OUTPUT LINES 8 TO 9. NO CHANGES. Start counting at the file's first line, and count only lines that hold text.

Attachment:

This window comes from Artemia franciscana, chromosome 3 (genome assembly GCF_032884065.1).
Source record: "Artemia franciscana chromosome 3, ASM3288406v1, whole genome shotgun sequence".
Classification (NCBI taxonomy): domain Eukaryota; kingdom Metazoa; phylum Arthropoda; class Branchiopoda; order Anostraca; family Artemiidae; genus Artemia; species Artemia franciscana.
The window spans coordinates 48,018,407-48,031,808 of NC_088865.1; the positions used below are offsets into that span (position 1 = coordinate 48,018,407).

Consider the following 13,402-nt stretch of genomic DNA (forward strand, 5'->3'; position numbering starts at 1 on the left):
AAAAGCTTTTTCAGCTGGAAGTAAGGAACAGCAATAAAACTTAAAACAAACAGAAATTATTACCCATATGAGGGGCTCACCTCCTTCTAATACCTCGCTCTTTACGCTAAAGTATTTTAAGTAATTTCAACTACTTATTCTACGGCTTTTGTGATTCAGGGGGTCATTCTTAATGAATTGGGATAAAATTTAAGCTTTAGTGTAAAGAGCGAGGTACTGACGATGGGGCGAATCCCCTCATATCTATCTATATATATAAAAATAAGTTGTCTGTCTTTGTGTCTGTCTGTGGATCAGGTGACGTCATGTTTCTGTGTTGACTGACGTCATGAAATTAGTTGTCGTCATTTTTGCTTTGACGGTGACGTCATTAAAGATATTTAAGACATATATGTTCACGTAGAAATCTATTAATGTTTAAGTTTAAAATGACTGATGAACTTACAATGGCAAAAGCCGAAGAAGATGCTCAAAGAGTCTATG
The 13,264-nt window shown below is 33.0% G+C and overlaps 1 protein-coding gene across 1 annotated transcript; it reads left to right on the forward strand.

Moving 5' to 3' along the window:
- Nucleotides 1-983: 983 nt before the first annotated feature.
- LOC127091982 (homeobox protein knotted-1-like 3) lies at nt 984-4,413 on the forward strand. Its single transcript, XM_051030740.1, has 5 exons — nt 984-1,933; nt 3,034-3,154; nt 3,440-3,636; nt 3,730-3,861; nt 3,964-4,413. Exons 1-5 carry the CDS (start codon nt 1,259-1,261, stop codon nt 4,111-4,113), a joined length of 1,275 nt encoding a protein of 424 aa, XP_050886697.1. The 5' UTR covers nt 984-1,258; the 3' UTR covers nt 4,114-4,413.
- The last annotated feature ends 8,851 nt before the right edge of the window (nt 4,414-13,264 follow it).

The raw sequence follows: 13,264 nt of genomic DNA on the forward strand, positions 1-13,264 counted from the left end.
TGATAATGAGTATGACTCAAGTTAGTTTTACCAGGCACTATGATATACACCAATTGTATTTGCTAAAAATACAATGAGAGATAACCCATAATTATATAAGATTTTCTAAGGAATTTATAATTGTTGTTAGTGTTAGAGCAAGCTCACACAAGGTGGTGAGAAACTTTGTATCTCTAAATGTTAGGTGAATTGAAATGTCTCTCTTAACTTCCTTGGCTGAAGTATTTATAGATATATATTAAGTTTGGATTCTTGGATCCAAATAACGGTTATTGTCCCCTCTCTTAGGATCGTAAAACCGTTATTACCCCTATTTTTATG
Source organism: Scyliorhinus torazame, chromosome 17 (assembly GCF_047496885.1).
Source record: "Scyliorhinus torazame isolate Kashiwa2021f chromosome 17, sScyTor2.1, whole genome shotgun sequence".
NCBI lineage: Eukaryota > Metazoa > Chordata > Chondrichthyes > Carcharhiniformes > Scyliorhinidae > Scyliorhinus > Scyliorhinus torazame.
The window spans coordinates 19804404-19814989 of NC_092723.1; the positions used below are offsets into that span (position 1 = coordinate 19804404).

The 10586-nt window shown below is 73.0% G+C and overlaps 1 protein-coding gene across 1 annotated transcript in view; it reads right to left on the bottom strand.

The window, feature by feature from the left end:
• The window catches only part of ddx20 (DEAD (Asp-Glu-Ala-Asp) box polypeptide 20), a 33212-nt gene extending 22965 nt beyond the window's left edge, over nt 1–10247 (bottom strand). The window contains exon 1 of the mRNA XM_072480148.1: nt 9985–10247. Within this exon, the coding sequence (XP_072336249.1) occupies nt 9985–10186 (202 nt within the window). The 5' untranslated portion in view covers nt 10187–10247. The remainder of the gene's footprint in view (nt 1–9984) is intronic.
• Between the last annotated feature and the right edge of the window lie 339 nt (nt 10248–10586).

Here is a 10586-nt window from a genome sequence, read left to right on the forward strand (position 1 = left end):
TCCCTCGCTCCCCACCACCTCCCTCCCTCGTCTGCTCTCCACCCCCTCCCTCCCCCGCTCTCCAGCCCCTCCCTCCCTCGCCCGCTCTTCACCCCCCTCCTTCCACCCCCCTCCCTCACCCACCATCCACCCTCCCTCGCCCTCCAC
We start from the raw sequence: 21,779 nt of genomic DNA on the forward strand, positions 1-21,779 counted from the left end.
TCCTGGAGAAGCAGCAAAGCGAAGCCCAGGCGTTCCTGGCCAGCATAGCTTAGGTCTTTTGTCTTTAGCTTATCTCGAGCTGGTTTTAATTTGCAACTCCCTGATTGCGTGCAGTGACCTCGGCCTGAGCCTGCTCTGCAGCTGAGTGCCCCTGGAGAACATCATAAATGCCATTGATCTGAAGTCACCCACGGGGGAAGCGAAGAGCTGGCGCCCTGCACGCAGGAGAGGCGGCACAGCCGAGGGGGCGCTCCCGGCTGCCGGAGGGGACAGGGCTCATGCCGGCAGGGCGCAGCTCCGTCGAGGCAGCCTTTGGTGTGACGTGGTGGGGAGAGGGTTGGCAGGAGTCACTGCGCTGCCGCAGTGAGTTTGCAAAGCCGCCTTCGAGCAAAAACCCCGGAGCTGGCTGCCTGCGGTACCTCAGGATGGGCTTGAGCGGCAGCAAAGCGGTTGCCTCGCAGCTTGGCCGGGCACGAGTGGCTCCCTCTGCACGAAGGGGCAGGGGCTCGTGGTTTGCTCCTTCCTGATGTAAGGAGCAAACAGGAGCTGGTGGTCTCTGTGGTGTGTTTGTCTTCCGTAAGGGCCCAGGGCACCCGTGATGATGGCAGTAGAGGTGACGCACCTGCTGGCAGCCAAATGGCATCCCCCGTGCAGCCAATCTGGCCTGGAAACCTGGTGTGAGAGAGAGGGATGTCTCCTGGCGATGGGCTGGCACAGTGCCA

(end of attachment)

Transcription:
Moving 5' to 3' along the window:
- Nucleotides 1-983: 983 nt before the first annotated feature.